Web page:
There were many things about my life that weren’t supposed to happen at all, if you looked at the world through conventional lenses. I wasn’t supposed to have existed, first and foremost, because my mother was a single, high-flying flight attendant who enjoyed living large and hopping unencumbered from place to place. She had met my biological father, a British engineer, while on a trip, and somehow love blossomed and there was planted the seeds for li’l old me.
Their relationship didn’t survive my arrival, so my mom decided that I should be born in the Philippines, and she went back home to my grandparents. But even that had a hitch because I had decided to come out at seven months, and the doctors said that I had a slim chance of surviving.
My grandfather thought otherwise. A big, imposing man who had served in the US Air Force during World War, he would come to visit newborn, incubated me in the hospital and watch over my tiny, three-pound body.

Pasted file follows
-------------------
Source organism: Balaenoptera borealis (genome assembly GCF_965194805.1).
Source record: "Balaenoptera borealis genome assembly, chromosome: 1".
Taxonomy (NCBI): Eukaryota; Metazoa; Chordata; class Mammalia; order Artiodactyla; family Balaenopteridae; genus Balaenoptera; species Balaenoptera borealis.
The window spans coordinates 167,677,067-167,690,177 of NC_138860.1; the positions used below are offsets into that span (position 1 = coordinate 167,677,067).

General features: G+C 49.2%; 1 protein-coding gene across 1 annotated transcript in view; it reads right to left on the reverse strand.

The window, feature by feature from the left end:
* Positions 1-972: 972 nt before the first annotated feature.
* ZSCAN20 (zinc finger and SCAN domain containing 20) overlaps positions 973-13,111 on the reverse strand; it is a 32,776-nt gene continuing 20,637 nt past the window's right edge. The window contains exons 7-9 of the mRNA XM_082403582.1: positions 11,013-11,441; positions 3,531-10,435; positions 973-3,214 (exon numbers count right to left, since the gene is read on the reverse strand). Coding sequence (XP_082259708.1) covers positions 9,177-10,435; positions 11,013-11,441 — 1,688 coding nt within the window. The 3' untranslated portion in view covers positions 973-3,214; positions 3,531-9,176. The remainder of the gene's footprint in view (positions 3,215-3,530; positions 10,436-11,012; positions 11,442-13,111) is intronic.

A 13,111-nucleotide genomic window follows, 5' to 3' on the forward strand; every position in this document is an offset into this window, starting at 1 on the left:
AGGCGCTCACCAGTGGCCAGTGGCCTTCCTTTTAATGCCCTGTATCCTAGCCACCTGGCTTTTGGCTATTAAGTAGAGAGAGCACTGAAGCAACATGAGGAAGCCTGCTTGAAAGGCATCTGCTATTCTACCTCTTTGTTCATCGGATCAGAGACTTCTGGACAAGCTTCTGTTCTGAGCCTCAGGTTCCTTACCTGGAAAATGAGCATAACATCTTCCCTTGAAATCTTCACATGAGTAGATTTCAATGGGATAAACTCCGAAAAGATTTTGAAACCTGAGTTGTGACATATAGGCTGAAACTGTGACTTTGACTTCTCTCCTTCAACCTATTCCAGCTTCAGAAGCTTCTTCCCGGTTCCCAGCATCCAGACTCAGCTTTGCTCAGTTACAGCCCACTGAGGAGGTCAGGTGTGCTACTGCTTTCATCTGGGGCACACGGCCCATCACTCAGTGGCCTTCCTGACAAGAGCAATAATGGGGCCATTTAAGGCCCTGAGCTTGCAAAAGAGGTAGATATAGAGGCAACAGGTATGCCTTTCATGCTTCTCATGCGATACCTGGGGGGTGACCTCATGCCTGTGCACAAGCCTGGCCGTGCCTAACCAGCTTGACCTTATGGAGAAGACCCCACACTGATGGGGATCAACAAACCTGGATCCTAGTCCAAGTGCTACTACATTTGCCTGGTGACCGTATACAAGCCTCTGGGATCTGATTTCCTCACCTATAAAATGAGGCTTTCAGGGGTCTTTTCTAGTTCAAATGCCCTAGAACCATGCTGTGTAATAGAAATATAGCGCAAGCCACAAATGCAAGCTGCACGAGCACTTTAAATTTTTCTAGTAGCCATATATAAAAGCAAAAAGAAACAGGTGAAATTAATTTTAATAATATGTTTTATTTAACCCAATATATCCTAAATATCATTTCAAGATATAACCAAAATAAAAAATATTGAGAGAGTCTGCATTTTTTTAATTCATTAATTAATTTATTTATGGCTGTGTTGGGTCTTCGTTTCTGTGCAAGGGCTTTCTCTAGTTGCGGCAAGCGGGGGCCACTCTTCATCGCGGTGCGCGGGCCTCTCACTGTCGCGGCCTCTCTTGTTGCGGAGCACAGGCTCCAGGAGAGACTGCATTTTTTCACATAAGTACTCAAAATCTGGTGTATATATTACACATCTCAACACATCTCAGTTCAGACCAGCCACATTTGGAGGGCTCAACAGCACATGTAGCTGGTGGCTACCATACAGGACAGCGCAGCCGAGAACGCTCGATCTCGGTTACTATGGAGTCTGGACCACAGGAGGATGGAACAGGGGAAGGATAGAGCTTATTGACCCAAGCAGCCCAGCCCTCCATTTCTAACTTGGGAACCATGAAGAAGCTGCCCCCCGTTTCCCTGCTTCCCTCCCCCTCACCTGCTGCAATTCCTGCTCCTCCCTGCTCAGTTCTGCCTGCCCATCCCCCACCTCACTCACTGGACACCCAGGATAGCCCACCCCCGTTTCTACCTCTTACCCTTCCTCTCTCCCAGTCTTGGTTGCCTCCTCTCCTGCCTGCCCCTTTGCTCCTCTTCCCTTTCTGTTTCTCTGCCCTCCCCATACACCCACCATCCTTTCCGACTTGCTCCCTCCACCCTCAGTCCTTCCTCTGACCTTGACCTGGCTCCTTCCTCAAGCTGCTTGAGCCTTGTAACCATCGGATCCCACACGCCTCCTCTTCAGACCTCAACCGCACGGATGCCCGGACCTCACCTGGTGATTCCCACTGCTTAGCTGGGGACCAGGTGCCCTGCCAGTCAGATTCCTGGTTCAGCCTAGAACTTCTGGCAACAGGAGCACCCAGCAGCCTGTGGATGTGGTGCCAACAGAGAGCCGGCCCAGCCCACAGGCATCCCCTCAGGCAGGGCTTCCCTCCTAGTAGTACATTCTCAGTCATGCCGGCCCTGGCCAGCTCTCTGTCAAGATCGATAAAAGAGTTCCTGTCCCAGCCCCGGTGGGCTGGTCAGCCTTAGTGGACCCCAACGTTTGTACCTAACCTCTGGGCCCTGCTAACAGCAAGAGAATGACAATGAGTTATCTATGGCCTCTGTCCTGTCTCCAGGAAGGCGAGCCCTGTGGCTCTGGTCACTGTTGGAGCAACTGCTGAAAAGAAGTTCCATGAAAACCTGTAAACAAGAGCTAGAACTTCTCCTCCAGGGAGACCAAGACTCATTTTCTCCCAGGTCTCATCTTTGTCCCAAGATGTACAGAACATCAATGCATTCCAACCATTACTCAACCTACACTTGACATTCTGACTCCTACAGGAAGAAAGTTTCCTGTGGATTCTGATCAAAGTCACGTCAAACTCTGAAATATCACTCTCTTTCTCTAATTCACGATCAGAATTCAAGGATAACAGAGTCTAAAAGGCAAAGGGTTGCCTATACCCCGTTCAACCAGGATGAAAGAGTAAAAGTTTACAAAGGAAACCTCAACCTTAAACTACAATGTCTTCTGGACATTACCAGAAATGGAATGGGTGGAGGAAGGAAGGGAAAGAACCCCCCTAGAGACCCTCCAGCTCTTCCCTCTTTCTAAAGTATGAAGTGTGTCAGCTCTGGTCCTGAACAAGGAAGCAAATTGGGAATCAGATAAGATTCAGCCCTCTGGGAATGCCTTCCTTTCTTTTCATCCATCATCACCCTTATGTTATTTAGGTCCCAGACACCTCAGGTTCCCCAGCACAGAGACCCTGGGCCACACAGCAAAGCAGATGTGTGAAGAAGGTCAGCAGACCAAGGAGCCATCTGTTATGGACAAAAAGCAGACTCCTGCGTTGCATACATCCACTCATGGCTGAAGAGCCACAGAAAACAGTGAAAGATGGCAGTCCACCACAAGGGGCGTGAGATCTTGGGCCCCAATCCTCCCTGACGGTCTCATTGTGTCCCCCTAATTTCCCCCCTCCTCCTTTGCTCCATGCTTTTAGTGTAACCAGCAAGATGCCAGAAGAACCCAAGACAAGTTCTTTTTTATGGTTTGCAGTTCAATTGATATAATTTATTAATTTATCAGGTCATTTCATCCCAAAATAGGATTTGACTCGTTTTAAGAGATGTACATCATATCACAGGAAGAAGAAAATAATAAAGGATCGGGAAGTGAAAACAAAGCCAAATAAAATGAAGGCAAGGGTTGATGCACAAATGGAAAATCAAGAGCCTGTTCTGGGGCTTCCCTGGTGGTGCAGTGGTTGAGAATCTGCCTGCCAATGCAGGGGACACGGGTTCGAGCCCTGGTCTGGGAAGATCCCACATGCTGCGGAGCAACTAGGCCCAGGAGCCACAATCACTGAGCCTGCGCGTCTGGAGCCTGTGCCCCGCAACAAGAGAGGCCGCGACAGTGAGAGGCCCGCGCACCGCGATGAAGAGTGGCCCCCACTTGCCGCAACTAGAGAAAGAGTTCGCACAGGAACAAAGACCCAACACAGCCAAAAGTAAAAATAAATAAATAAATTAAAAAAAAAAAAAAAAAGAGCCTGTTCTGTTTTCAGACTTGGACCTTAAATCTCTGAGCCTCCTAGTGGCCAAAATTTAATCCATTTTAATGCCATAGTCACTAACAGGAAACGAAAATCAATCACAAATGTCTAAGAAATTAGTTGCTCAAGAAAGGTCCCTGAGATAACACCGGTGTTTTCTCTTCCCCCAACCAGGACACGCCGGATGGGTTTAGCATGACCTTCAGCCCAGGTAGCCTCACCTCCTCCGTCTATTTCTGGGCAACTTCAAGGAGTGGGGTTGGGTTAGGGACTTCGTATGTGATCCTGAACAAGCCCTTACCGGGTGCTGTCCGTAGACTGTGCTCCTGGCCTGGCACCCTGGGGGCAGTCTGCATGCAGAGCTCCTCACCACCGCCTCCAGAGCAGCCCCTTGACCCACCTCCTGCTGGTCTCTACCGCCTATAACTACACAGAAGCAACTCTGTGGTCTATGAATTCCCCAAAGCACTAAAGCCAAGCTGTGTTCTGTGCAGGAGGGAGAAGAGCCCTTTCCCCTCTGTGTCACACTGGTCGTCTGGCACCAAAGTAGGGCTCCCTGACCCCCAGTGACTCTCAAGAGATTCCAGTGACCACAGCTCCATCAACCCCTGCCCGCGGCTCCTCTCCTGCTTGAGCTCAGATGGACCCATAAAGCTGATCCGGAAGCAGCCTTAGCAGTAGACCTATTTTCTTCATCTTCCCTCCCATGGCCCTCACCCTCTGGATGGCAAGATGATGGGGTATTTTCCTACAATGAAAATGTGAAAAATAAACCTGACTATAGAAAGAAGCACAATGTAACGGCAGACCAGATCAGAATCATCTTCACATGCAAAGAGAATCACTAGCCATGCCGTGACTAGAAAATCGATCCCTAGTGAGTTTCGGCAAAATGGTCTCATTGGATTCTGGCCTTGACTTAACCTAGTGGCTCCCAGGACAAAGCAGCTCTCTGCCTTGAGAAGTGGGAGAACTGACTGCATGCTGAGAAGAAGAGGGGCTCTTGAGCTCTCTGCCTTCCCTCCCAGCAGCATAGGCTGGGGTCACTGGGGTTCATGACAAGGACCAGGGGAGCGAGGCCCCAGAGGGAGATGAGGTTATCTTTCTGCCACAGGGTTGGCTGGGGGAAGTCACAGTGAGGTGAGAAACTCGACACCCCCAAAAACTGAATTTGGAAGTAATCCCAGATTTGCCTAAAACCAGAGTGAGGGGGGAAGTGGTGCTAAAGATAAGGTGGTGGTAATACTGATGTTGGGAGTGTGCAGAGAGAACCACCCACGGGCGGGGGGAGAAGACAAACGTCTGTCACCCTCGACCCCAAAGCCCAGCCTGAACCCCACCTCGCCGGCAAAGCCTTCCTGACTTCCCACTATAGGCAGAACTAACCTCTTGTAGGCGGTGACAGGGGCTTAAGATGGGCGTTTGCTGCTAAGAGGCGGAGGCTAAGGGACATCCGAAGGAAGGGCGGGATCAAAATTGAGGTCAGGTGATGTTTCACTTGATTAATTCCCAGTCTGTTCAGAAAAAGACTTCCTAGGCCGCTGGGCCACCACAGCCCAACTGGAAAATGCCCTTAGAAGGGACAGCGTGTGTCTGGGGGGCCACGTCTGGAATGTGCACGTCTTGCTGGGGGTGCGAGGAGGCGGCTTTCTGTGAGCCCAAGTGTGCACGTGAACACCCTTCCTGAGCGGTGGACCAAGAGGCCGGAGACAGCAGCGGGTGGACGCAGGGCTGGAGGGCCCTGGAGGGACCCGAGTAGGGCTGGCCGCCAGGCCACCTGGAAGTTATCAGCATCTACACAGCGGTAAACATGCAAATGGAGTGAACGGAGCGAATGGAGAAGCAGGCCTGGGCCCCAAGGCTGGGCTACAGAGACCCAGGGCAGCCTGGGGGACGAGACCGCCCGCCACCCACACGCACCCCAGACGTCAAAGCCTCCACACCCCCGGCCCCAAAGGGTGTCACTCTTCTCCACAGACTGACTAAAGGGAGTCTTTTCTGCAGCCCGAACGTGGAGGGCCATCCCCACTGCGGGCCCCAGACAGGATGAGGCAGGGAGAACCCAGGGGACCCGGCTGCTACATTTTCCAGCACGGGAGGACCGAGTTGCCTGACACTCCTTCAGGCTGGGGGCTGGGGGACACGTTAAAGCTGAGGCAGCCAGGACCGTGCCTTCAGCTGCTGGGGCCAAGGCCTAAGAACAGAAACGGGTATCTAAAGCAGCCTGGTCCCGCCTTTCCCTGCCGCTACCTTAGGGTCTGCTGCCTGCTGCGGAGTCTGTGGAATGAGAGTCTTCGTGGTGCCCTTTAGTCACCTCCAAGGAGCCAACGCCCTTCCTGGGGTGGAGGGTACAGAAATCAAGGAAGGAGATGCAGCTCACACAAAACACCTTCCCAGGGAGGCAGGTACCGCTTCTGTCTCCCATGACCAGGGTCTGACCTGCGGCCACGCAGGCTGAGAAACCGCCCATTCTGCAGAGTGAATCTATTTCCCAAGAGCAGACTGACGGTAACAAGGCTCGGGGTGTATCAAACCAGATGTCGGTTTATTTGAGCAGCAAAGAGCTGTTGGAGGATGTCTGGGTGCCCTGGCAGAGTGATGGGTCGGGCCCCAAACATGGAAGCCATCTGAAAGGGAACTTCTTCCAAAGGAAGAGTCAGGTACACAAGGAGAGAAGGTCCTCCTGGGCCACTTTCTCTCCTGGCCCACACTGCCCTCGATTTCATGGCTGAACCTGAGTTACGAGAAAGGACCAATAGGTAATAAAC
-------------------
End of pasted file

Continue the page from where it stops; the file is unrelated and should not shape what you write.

One day, as the story goes, I turned my head to look at my Lolo, and I smiled.
“She will live,” my Lolo declared. And I did.
That statement defined my relationship with my grandfather, and my years growing up with him were filled with mutual admiration and devotion.
I remember days spent snuggled up next to him as he read National Geographic and Reader’s Digest. My grandfather loved words, and I, too, fell in love with them through the sound of his deep, baritone voice and the clackety-clack of his typewriter. Thanks to his example, I learned to read by the time I was three, and I saved up enough money to buy a portable typewriter by the time I was nine.
My Lolo loved to sing Eidelweiss to me, and when he did I would imagine that he was Captain von Trapp and I, his daughter Leisl.
Lolo was a big family man, and some of my fondest childhood memories were of Sunday lunches enjoying his “secret recipe” chicken barbecue, or of biking across BF Homes (sometimes alone, sometimes without permission) to visit him.
I could go on and on with many more stories about my grandfather, but the bottomline is that my Lolo was my hero. I clung to his words, his ideas, and his dreams, and even after his death in 1993 he continued to visit me and speak to me in my dreams.
* * *
Today marks my Lolo’s 95th birth anniversary, and although he is no longer with us, his memory and his words continue to live in me, as he had once believed in my own right and capacity to live.
As my tattoo goes, “Lo que mas me importa… es vivir.” (“What matters most to me… is to live.”)
I love and miss you, Lolo! ‘Till we meet again!